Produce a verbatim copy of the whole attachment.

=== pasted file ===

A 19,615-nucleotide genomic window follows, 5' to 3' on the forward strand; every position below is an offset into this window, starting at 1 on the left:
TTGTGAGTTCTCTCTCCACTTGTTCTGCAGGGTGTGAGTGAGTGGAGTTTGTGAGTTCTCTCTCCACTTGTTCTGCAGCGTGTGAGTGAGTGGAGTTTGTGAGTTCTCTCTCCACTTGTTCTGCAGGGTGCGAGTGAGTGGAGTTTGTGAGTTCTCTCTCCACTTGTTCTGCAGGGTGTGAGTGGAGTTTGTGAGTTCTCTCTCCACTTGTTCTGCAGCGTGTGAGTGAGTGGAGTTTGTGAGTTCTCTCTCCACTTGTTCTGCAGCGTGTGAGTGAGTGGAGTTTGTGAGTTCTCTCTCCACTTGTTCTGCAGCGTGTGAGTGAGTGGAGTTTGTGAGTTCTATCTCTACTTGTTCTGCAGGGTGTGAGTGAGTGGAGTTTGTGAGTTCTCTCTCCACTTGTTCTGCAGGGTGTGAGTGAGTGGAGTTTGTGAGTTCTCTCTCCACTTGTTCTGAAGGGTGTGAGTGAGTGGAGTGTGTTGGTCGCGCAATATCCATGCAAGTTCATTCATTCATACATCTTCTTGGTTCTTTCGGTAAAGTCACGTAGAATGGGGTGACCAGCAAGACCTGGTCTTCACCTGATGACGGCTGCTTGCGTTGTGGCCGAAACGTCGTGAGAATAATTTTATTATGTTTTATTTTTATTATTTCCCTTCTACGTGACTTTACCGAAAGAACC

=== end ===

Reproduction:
A 19,615-nucleotide genomic window follows, 5' to 3' on the forward strand; every position below is an offset into this window, starting at 1 on the left:
TTGTGAGTTCTCTCTCCACTTGTTCTGCAGGGTGTGAGTGAGTGGAGTTTGTGAGTTCTCTCTCCACTTGTTCTGCAGCGTGTGAGTGAGTGGAGTTTGTGAGTTCTCTCTCCACTTGTTCTGCAGGGTGCGAGTGAGTGGAGTTTGTGAGTTCTCTCTCCACTTGTTCTGCAGGGTGTGAGTGGAGTTTGTGAGTTCTCTCTCCACTTGTTCTGCAGCGTGTGAGTGAGTGGAGTTTGTGAGTTCTCTCTCCACTTGTTCTGCAGCGTGTGAGTGAGTGGAGTTTGTGAGTTCTCTCTCCACTTGTTCTGCAGCGTGTGAGTGAGTGGAGTTTGTGAGTTCTATCTCTACTTGTTCTGCAGGGTGTGAGTGAGTGGAGTTTGTGAGTTCTCTCTCCACTTGTTCTGCAGGGTGTGAGTGAGTGGAGTTTGTGAGTTCTCTCTCCACTTGTTCTGAAGGGTGTGAGTGAGTGGAGTGTGTTGGTCGCGCAATATCCATGCAAGTTCATTCATTCATACATCTTCTTGGTTCTTTCGGTAAAGTCACGTAGAATGGGGTGACCAGCAAGACCTGGTCTTCACCTGATGACGGCTGCTTGCGTTGTGGCCGAAACGTCGTGAGAATAATTTTATTATGTTTTATTTTTATTATTTCCCTTCTACGTGACTTTACCGAAAGAACC